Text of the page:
SG News (Straits Times)

Spore’s 3rd Covid-19 death: SGH doctor talks about man’s extraordinary fighting spirit

By June 7, 2020 No Comments
The team who cared for Mr Chung Ah Lay at the Singapore General Hospital.

The team who cared for Mr Chung Ah Lay at the Singapore General Hospital.

SINGAPORE – Former yong tau foo seller Chung Ah Lay, 70, spent nearly a month in the intensive care unit (ICU) after he was confirmed to have Covid-19 on March 2.

On Sunday (March 29), the father of three children and five grandchildren succumbed to complications due to the infection, making him the third person to die from the virus here.

During his time in the intensive care unit (ICU), his family received hourly updates almost every day from Dr Yvonne Chia, a medical officer at the Singapore General Hospital’s department of respiratory and critical care medicine.

Mr Chung’s family said Dr Chia had gone beyond the call of duty, and called her “a real hero”.

Dr Chia shared her experience with The Straits Times on Tuesday.

Q: As a healthcare professional, you treated Mr Chung during his 27 days in the ICU. What was it like?

A: I was part of the ICU team that cared for Mr Chung. It was a difficult journey for both Mr Chung, the healthcare team and the family; and I was grateful for the constant guidance and support from my seniors.

Mr Chung’s condition was challenging to manage given that little is known regarding the optimal treatment for severe Covid-19 infection. We had to keep ourselves updated with the latest information and treatment recommendations for patients, and there were multiple discussions between specialists as to the best management option for Mr Chung.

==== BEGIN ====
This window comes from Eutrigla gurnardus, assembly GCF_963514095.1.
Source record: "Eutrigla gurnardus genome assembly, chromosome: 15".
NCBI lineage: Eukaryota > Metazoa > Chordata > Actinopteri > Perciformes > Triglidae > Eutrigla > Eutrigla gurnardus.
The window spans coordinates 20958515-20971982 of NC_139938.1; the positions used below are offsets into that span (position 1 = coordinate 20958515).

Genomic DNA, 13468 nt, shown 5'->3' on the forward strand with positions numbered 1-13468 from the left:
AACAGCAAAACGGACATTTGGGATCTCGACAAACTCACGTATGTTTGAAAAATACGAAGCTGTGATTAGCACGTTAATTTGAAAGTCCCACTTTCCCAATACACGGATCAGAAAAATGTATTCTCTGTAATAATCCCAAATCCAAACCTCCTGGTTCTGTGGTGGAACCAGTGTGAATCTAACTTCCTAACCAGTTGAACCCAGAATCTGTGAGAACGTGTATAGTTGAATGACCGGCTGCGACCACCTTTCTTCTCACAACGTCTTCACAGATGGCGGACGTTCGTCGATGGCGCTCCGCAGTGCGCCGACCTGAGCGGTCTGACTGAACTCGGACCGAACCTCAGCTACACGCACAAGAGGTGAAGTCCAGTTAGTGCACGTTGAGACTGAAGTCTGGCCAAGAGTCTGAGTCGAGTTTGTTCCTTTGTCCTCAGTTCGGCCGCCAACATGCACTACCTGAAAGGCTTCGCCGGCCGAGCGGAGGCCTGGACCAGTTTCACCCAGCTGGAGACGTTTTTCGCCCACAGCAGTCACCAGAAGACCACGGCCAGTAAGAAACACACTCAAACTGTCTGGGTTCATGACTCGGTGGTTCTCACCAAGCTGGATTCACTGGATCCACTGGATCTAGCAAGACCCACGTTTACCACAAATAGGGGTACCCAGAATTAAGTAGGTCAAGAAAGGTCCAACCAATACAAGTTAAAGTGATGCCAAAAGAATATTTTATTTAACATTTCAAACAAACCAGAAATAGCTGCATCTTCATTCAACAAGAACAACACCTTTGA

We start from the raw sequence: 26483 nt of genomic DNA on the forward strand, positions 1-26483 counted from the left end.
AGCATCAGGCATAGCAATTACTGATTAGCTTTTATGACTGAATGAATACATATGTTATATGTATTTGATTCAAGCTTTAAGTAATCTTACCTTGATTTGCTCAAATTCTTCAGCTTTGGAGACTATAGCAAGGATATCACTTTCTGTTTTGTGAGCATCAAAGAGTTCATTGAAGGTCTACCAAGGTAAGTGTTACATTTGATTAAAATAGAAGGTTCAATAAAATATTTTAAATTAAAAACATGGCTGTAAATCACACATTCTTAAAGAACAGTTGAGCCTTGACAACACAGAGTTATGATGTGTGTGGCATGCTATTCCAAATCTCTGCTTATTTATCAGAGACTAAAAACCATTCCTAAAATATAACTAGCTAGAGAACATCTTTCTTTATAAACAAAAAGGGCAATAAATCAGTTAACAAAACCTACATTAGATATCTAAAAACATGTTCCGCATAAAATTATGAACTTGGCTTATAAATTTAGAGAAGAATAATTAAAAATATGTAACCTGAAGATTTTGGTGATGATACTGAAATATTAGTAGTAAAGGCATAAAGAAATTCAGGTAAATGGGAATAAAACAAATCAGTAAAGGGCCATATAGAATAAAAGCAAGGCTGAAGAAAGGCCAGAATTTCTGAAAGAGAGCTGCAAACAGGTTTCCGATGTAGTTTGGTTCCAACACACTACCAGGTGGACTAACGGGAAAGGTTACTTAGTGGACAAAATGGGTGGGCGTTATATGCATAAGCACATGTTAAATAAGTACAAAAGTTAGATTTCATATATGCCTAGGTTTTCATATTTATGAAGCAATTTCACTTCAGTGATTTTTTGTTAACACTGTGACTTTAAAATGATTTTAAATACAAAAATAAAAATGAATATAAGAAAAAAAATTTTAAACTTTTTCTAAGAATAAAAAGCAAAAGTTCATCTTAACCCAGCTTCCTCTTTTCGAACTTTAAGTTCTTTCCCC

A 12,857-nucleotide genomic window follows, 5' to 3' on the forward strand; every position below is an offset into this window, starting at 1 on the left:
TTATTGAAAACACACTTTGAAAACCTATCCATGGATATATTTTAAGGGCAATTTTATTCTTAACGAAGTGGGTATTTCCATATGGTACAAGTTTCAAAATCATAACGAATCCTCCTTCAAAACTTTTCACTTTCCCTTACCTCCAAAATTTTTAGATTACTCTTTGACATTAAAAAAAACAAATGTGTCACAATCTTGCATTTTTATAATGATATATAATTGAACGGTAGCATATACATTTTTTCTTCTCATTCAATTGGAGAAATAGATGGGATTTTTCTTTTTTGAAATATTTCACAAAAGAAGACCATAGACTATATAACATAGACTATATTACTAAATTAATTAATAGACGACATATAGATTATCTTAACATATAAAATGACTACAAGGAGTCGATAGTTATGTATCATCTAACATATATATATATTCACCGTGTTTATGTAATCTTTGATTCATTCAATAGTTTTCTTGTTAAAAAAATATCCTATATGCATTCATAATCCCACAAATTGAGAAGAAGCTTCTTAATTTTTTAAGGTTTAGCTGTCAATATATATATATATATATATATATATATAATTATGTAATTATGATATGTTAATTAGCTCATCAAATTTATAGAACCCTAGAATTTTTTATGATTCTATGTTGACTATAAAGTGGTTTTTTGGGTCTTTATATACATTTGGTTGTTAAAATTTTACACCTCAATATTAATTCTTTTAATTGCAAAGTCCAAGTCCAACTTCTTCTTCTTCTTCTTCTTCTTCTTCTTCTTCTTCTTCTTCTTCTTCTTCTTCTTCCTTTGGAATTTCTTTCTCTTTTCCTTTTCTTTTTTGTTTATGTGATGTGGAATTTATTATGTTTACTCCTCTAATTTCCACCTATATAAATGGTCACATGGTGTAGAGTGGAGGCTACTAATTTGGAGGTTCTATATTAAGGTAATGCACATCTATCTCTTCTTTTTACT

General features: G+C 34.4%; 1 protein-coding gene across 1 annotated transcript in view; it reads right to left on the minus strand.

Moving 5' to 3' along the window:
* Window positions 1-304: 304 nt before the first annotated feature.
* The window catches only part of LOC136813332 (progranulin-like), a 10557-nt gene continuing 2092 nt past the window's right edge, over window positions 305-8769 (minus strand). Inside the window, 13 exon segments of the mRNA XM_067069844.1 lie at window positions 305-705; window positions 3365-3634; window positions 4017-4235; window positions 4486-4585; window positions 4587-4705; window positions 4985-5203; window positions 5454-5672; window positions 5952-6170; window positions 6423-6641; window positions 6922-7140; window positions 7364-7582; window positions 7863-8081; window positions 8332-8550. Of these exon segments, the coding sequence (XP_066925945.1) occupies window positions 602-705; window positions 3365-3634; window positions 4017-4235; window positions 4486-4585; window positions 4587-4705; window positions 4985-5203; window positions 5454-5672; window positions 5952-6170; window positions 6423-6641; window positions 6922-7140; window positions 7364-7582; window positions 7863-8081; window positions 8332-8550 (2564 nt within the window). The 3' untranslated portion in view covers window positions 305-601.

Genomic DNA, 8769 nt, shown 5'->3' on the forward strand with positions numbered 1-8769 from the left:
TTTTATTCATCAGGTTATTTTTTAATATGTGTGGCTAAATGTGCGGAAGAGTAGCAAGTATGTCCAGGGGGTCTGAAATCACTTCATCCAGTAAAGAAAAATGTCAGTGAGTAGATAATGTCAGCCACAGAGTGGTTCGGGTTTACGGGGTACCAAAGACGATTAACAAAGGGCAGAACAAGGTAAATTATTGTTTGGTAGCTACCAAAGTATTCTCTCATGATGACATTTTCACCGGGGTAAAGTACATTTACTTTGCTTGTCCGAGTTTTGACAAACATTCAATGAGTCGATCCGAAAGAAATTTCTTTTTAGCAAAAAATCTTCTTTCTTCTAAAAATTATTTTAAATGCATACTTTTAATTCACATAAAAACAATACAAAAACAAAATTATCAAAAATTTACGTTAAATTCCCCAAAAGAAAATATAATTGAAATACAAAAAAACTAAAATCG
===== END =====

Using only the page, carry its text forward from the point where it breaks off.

During his stay with us, it was both physically and emotionally demanding as the entire team tried our best to give him the best outcome possible. There were times when we were hopeful that he was improving; only to be disheartened when he succumbed to a complication and deteriorated further. I was fortunate to be part of a dedicated and cohesive team that involved medical, nursing and allied health staff; who consistently worked hard and placed the patient’s interest before their own.

 
 
 

His journey with us is something that I will deeply remember throughout my career, and the lessons learnt will hopefully aid me in becoming a better doctor.

Q: Is it protocol for the doctors in charge of Covid-19 patients in ICU to provide hourly updates to the patient’s family?

A: For critically ill patients in ICU, we aim to give at least daily updates to the family, providing more frequent updates when there is a change in the patient’s condition.

In Mr Chung’s case, communication with the family was even more vital as he was cared for in the isolation ward and the family was not allowed to visit. I could empathise with the feelings of loss and uncertainty regarding his condition from his loved ones, who were unable to physically see how he was doing.

For them, the only glimpse they had into how Mr Chung was progressing was through our medical updates. Hence, I felt that it was my duty to provide the family with timely and relevant information.

To help them understand Mr Chung’s situation, I tried my best to update the family each time there was a change in his progress, explaining to them in great detail about his condition and the rationale for our proposed management plans.

 
 
 

In the midst of caring for the patient in front of us, we sometimes forget the family behind the patient and I hoped that through my attempt at narrating Mr Chung’s condition, it could allay any anxiety they may have had, and help his family journey through this difficult period together.

We were all greatly saddened to learn of Mr Chung’s passing. Spending 27 days in critical care was not easy and the extraordinary fighting spirit that Mr Chung demonstrated during those periods will be forever remembered by the team. Our heartfelt condolences to Mr Chung’s family.

 
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